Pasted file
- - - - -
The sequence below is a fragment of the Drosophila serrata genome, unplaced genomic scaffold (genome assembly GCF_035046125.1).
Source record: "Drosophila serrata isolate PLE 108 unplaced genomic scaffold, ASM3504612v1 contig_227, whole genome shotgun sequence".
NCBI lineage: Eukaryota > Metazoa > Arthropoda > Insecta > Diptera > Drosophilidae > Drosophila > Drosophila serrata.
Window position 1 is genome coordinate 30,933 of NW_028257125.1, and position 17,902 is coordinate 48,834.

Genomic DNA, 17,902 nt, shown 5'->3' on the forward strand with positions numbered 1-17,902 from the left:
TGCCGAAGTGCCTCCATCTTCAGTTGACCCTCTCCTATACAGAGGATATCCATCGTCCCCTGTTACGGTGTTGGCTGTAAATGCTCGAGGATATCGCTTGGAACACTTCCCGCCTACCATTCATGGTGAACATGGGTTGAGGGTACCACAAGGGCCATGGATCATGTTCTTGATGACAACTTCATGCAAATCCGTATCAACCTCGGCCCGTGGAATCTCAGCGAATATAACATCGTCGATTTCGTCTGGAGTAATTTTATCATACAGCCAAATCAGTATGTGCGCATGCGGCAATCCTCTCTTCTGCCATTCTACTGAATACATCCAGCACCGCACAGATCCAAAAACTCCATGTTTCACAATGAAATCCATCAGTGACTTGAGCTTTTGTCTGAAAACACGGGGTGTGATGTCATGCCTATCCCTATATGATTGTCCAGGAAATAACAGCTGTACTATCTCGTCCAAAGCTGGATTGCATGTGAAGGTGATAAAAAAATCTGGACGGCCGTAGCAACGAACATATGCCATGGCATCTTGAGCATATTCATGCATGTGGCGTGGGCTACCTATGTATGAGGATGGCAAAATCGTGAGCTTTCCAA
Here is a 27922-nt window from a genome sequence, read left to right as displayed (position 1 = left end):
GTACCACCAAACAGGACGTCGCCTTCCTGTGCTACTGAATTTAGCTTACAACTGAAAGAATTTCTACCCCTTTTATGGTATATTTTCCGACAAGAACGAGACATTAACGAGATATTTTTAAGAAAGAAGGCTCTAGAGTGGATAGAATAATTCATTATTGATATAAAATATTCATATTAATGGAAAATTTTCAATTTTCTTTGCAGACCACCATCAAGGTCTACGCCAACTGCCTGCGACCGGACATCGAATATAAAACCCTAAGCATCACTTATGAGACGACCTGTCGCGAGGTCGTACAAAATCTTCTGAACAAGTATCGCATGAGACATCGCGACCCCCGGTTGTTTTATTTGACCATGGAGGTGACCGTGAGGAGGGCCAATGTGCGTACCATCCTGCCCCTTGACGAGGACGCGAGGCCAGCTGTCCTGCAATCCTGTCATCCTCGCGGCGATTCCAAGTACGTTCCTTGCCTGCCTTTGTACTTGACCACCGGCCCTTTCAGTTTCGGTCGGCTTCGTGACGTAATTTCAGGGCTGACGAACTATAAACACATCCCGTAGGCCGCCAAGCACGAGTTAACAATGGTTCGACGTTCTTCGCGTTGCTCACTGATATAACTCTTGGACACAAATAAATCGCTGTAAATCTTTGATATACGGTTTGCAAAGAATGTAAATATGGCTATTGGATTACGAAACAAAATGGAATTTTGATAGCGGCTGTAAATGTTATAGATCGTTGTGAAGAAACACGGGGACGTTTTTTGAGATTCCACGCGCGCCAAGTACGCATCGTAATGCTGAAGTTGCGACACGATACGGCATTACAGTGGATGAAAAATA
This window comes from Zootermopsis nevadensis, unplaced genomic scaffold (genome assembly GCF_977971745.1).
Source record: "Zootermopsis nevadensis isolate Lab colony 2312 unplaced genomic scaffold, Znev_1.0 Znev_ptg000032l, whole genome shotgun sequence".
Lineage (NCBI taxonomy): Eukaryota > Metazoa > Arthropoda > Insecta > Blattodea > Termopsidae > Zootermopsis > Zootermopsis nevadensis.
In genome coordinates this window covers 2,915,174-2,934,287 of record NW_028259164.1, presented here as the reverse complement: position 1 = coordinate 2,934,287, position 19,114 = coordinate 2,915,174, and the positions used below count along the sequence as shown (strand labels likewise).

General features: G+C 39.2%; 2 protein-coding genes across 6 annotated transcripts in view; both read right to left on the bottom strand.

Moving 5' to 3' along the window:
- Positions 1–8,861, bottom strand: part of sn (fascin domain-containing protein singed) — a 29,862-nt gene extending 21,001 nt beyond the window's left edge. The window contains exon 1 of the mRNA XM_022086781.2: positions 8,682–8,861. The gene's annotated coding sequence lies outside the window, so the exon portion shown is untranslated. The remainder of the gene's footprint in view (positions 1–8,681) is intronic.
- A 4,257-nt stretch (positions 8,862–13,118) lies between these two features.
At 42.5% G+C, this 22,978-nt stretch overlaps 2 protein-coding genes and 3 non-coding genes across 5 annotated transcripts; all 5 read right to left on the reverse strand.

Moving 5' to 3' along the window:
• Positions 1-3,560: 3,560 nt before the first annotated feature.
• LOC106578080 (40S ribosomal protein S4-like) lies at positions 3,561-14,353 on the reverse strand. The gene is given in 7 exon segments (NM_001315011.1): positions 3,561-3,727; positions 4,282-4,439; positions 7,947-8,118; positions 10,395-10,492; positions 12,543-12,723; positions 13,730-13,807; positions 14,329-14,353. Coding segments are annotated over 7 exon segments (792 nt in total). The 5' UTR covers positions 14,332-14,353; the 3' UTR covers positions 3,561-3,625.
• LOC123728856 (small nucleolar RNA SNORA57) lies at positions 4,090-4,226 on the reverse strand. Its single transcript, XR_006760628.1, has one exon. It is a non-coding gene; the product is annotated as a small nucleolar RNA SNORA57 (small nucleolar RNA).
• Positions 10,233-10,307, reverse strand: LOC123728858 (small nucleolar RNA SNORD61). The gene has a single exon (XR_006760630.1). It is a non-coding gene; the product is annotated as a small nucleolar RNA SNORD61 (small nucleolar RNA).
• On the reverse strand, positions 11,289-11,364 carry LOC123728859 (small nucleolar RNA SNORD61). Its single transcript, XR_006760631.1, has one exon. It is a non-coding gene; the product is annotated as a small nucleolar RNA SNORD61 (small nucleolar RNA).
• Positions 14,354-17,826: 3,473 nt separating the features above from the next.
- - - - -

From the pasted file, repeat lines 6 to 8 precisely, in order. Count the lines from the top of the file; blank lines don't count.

TGCCGAAGTGCCTCCATCTTCAGTTGACCCTCTCCTATACAGAGGATATCCATCGTCCCCTGTTACGGTGTTGGCTGTAAATGCTCGAGGATATCGCTTGGAACACTTCCCGCCTACCATTCATGGTGAACATGGGTTGAGGGTACCACAAGGGCCATGGATCATGTTCTTGATGACAACTTCATGCAAATCCGTATCAACCTCGGCCCGTGGAATCTCAGCGAATATAACATCGTCGATTTCGTCTGGAGTAATTTTATCATACAGCCAAATCAGTATGTGCGCATGCGGCAATCCTCTCTTCTGCCATTCTACTGAATACATCCAGCACCGCACAGATCCAAAAACTCCATGTTTCACAATGAAATCCATCAGTGACTTGAGCTTTTGTCTGAAAACACGGGGTGTGATGTCATGCCTATCCCTATATGATTGTCCAGGAAATAACAGCTGTACTATCTCGTCCAAAGCTGGATTGCATGTGAAGGTGATAAAAAAATCTGGACGGCCGTAGCAACGAACATATGCCATGGCATCTTGAGCATATTCATGCATGTGGCGTGGGCTACCTATGTATGAGGATGGCAAAATCGTGAGCTTTCCAA
Here is a 27922-nt window from a genome sequence, read left to right as displayed (position 1 = left end):
GTACCACCAAACAGGACGTCGCCTTCCTGTGCTACTGAATTTAGCTTACAACTGAAAGAATTTCTACCCCTTTTATGGTATATTTTCCGACAAGAACGAGACATTAACGAGATATTTTTAAGAAAGAAGGCTCTAGAGTGGATAGAATAATTCATTATTGATATAAAATATTCATATTAATGGAAAATTTTCAATTTTCTTTGCAGACCACCATCAAGGTCTACGCCAACTGCCTGCGACCGGACATCGAATATAAAACCCTAAGCATCACTTATGAGACGACCTGTCGCGAGGTCGTACAAAATCTTCTGAACAAGTATCGCATGAGACATCGCGACCCCCGGTTGTTTTATTTGACCATGGAGGTGACCGTGAGGAGGGCCAATGTGCGTACCATCCTGCCCCTTGACGAGGACGCGAGGCCAGCTGTCCTGCAATCCTGTCATCCTCGCGGCGATTCCAAGTACGTTCCTTGCCTGCCTTTGTACTTGACCACCGGCCCTTTCAGTTTCGGTCGGCTTCGTGACGTAATTTCAGGGCTGACGAACTATAAACACATCCCGTAGGCCGCCAAGCACGAGTTAACAATGGTTCGACGTTCTTCGCGTTGCTCACTGATATAACTCTTGGACACAAATAAATCGCTGTAAATCTTTGATATACGGTTTGCAAAGAATGTAAATATGGCTATTGGATTACGAAACAAAATGGAATTTTGATAGCGGCTGTAAATGTTATAGATCGTTGTGAAGAAACACGGGGACGTTTTTTGAGATTCCACGCGCGCCAAGTACGCATCGTAATGCTGAAGTTGCGACACGATACGGCATTACAGTGGATGAAAAATA